]. Rosen et al. [42
] studied a series of 10 AD autopsies and largely confirmed previous findings in nine of these cases. One end stage (Braak stage VI) AD case was unusual, with “copious dense-cored and diffuse” plaques and “significant large vessel and capillary CAA” detected using Aβ immunohistochemistry, Congo red, thioflavin T and silver staining [42
]. The most unusual feature of this case was extremely high postmortem levels of both Aβx-42 (>9,000 pmol/g) and Aβx-40 (>26,000 pmol/g), with a predominance of Aβx-40, yet extremely low [H-3]PiB binding (<50 pmol/g). In addition, there was an “unusual distribution of low- and high-molecular weight Aβ oligomers, as well as a distinct pattern of N- and C-terminally truncated Aβ peptides in both the soluble and insoluble cortical extracts” [42
]. Although no in vivo [C-11]PiB PET data was available, the Rosen case suggests that insoluble Aβ40 may be present in high quantities without significant [H-3]PiB binding. This idea is supported by the results of our current analysis which demonstrate that several cortical regions in the [C-11]PiB(−) case had levels of Aβ1–40 which were comparable to those in the [C-11]PiB(+) case. In the caudate of the current [C-11]PiB(+) case, high Aβ1–42 levels and very low Aβ1–40 levels (45-fold difference) coupled with high [C-11]PiB retention and high [H-3]PiB binding suggest that Aβ1–42 is a good substrate for [C-11]PiB binding in human brain. Since Aβ1–42 is usually the prevalent Aβ species in human brain, its mass alone will likely dictate that this longer Aβ species will be dominant in determining [C-11]PiB retention in vivo.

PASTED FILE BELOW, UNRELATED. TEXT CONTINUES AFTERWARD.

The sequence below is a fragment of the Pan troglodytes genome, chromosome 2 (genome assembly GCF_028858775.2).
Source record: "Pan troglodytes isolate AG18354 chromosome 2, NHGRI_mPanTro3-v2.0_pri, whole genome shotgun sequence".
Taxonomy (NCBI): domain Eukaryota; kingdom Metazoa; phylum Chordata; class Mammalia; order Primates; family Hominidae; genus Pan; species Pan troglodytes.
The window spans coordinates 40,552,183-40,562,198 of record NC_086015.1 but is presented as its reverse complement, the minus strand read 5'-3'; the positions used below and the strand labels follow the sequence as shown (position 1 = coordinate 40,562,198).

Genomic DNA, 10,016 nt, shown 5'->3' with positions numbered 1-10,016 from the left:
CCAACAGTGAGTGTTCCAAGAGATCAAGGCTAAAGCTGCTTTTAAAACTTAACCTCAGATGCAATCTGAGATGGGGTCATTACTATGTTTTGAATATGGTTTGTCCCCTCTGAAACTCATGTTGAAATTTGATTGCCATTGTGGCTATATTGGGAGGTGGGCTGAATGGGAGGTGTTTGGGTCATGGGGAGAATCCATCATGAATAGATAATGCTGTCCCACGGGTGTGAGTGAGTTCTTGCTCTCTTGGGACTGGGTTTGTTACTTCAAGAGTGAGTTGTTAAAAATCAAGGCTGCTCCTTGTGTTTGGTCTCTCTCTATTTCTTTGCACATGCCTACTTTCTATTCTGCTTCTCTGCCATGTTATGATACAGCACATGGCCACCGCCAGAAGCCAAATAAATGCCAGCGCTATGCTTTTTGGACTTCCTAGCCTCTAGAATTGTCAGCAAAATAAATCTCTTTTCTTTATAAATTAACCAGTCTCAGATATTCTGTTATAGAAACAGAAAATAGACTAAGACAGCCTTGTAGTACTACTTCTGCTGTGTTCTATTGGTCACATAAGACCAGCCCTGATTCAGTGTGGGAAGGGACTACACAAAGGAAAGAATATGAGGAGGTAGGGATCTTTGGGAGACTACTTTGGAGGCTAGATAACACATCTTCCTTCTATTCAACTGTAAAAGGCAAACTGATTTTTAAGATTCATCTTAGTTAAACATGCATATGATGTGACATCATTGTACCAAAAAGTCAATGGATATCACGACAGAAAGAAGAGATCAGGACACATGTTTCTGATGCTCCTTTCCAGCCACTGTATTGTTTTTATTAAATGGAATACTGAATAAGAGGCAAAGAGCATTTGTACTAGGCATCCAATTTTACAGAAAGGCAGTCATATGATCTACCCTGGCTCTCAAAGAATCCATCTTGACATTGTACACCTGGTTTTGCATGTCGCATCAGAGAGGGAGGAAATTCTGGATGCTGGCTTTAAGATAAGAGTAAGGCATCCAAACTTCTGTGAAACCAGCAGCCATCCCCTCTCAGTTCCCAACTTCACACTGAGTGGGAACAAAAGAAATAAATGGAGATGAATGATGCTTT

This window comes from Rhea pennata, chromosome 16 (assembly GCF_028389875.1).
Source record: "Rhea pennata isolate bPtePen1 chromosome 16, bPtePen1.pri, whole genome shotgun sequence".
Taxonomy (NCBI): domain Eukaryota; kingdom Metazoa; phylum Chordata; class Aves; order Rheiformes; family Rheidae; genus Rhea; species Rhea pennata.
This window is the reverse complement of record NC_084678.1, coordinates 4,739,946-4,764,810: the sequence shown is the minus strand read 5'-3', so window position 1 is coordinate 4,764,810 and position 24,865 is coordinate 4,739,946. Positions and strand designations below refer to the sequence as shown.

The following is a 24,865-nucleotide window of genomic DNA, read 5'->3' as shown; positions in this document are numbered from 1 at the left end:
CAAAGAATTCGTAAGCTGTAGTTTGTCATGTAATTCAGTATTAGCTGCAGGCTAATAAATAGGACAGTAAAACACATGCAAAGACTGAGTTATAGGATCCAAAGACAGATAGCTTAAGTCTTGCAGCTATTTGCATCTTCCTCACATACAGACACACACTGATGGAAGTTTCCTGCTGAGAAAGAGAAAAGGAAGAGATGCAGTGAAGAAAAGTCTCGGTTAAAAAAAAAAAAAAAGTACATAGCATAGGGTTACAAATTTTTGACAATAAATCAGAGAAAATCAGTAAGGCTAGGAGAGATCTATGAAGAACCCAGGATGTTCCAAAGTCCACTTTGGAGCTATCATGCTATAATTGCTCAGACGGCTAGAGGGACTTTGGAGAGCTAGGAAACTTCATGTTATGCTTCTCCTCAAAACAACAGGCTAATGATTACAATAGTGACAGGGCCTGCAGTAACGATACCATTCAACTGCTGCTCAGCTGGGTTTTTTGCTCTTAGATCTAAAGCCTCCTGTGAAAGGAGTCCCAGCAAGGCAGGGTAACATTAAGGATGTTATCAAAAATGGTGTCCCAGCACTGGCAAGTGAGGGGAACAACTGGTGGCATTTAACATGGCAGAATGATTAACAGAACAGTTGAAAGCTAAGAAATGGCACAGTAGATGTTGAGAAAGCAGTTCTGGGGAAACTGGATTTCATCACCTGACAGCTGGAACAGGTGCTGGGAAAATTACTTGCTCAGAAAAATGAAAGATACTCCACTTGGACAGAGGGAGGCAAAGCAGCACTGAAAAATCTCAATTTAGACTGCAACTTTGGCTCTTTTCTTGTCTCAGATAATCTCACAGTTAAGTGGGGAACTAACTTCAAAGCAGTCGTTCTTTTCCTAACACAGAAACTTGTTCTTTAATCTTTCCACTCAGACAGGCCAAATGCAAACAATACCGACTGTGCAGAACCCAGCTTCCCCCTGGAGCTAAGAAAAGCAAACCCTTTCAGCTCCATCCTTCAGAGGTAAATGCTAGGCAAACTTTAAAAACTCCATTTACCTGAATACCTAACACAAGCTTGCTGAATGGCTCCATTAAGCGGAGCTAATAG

The clinical relevance of Aβ pathology in [C-11]PiB(−) cases is unclear. In the Cairns et al. case [6
], the [C-11]PiB(−) subject was cognitively normal (CDR = 0) when the [C-11]PiB PET scan was obtained, suggesting that Aβ pathology, if present, was without clinical effect. In the present [C-11]PiB(−) case, the existence of another pathology (Lewy bodies and threads) that can alone contribute to dementia prevents an unambiguous determination of whether the [C-11]PiB(−) Aβ deposits contributed to cognitive dysfunction of this patient. Similarly, the Leinonen [C-11]PiB(−) biopsy case had clinically diagnosed NPH [26
]. However, in the Rosen case with high insoluble Aβ1–40 and low [H-3]PiB binding, only typical AD pathology was noted [42
]. Thus, although the in vivo [C-11]PiB PET status of the Rosen case is unknown, this may have been a [C-11]PiB(−) case in which large amounts of an atypical Aβ species contributed to the dementia.
In summary, we report histological and biochemical evidence of Aβ pathology in a cognitively impaired individual with clinical diagnosis of DLB and no detectable [C-11]PiB retention 17 months before death. These observations, along with the postmortem findings of Cairns et al. [6
] and biopsy findings of Leinonen et al. [26
] suggest that in vivo [C-11]PiB PET may not be 100% sensitive for the presence of histologically detectable Aβ even if the latter were to be determined at the time of the in vivo scan. As a corollary, even weakly-positive [C-11]PiB PET scans will likely be associated with substantial Aβ pathology (i.e., high specificity of in vivo [C-11]PiB PET for Aβ deposits). However, no accurate determinations of pathology level thresholds necessary to elicit a positive PiB PET signal can be made using single or small numbers of cases. Furthermore, long imaging-to-death intervals make it unclear what level of pathology developed after the [C-11]PiB scan and prior to death. The clinical relevance of amyloid deposits if present at time of imaging and not detectable by [C-11]PiB PET is poorly understood and requires further investigation in large numbers of [C-11]PiB PET autopsy cases with different clinical diagnoses and shorter imaging-to-death intervals.